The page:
Mark 3:20-35 — Common English Bible
Jesus entered a house. A crowd gathered again so that it was impossible for him and his followers even to eat. When his family heard what was happening, they came to take control of him. They were saying, “He’s out of his mind!” The legal experts came down from Jerusalem. Over and over they charged, “He’s possessed by Beelzebul. He throws out demons with the authority of the ruler of demons.” When Jesus called them together he spoke to them in a parable: “How can Satan throw Satan out? A kingdom involved in civil war will collapse. And a house torn apart by divisions will collapse. If Satan rebels against himself and is divided, then he can’t endure. He’s done for. No one gets into the house of a strong person and steals anything without first tying up the strong person. Only then can the house be burglarized. I assure you that human beings will be forgiven for everything, for all sins and insults of every kind. But whoever insults the Holy Spirit will never be forgiven. That person is guilty of a sin with consequences that last
Choices and Consequences
©Hilary F. Marckx, all rights reserved
For most of my thinking,
I have heard this text
used as a way to bludgeon and make afraid
any who would
dispute any claim any Christian
might make about something
they perceived that
God may have done.
It can get kind of scary and freaky
when they get going.
and I am one of them,
place a strong emphasis on the Word of God,
many think that means the Bible,
but that is not entirely correct.
The Word of God,
if you read the Gospel of John,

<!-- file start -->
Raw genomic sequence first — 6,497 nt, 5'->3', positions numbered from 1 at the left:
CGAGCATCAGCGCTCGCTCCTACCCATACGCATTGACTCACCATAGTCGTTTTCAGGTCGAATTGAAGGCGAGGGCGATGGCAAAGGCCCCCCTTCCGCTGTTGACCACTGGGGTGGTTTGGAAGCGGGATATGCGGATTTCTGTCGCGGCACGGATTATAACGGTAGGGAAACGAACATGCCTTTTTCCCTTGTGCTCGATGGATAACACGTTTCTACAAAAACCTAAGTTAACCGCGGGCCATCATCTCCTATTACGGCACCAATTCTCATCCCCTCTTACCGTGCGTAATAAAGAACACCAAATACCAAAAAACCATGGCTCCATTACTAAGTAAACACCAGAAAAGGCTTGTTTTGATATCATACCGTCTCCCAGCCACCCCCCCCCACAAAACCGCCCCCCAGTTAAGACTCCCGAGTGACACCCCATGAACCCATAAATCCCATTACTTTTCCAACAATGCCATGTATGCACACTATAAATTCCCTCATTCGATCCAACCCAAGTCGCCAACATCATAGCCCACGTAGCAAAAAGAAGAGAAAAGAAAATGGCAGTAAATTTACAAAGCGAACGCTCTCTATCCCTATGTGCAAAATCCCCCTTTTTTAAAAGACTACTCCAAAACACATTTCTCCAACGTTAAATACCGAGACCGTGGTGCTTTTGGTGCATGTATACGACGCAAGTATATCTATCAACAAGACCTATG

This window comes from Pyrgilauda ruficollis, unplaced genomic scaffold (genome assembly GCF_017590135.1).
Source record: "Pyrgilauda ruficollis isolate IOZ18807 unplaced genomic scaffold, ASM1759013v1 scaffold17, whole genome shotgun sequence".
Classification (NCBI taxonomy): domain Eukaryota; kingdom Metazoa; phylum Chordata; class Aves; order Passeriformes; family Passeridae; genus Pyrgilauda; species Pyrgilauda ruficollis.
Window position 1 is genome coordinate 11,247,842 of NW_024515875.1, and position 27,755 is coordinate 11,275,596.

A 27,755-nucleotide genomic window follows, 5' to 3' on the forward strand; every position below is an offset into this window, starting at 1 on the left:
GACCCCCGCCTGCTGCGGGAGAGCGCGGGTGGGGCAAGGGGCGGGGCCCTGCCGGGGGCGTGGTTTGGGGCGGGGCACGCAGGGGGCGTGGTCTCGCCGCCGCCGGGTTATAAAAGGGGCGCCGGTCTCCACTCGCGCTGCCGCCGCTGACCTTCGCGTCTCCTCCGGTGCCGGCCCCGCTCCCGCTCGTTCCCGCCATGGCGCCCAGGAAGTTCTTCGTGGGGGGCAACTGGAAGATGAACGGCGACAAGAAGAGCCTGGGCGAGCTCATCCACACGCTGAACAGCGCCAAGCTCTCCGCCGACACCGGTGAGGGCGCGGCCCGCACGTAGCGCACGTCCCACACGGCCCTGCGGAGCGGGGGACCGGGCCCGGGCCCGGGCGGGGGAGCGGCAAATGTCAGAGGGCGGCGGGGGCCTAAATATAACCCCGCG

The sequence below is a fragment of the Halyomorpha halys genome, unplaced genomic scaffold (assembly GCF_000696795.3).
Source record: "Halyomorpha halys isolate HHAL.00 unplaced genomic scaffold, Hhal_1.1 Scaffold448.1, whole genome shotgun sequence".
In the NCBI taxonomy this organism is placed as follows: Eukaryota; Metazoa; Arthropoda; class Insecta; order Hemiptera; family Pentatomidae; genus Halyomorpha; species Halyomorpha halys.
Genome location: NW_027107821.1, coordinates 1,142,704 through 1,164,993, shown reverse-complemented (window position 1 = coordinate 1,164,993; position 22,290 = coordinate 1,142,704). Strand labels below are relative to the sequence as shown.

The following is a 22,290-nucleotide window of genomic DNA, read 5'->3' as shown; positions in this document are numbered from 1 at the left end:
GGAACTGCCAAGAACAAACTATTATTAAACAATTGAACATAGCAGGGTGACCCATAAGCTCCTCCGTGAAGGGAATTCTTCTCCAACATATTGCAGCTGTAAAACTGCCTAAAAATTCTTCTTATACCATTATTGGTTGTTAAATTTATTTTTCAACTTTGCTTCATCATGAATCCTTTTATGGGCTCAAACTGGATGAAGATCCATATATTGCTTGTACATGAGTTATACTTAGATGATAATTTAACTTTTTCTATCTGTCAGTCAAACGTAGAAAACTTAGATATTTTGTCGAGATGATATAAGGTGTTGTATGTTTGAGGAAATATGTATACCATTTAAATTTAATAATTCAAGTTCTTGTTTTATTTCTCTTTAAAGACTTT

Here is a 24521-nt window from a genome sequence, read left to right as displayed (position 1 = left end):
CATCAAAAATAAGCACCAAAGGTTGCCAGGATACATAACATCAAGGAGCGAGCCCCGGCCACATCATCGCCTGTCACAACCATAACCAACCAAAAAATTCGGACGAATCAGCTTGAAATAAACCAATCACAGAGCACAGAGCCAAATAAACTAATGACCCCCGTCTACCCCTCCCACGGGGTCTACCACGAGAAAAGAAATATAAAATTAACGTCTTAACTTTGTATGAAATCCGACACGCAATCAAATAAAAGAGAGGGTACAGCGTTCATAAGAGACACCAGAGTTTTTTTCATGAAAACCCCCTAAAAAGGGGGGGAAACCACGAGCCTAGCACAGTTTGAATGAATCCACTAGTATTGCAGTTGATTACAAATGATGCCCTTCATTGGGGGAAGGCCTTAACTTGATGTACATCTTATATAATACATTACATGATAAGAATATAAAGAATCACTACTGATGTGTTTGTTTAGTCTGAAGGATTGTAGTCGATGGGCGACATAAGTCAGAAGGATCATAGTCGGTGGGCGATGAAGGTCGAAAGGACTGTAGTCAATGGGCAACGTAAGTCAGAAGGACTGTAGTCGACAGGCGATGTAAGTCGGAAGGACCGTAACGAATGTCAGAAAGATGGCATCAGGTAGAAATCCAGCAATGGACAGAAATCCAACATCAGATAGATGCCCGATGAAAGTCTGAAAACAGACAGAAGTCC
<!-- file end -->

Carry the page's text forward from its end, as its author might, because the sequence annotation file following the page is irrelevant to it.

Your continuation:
is the physical person of Jesus,
whom we know as the Christ,
and whose gospel,
as we see lived out by his actions
(the Good News Message Jesus came and died to share with us),
is a powerful message of
forgiveness, love, joy, liberation, hope, peace, and justice.
None of which are compatible, or consistent,
with any text that proclaims unforgiveness.
I know many folk who snork and snicker
at the idea of theology,
but who themselves
and bad theology every day —
theology based on fear and control.
I am a critically thinking theologian
for whom the text of the scriptures
must match the intent of a God,
in this case a Christ,
whom I regard as worthy
of my worship and praise.
In reviewing various presentations
for insights as to how others
have considered this text,
I have found no alternatives.
All translations place the consequence
for the perceived transgression
on both God,
who turns from
forgiver into condemner,
matching repudiation with repudiation,
and the one questioning
who is turned into a victim.
is that this text will not stand against
the Gospel of love and forgiveness
that Jesus proclaimed
and is more a non-gospel
of judgement conceived by the revenge
mentality of a post-Jesus-church
wanting to make a clear point
to those who were either denying
their proclamation of Jesus,
or had been instrumental in his death.
I will filter this text,
as I do all texts,
through my understanding of the gospel of Jesus.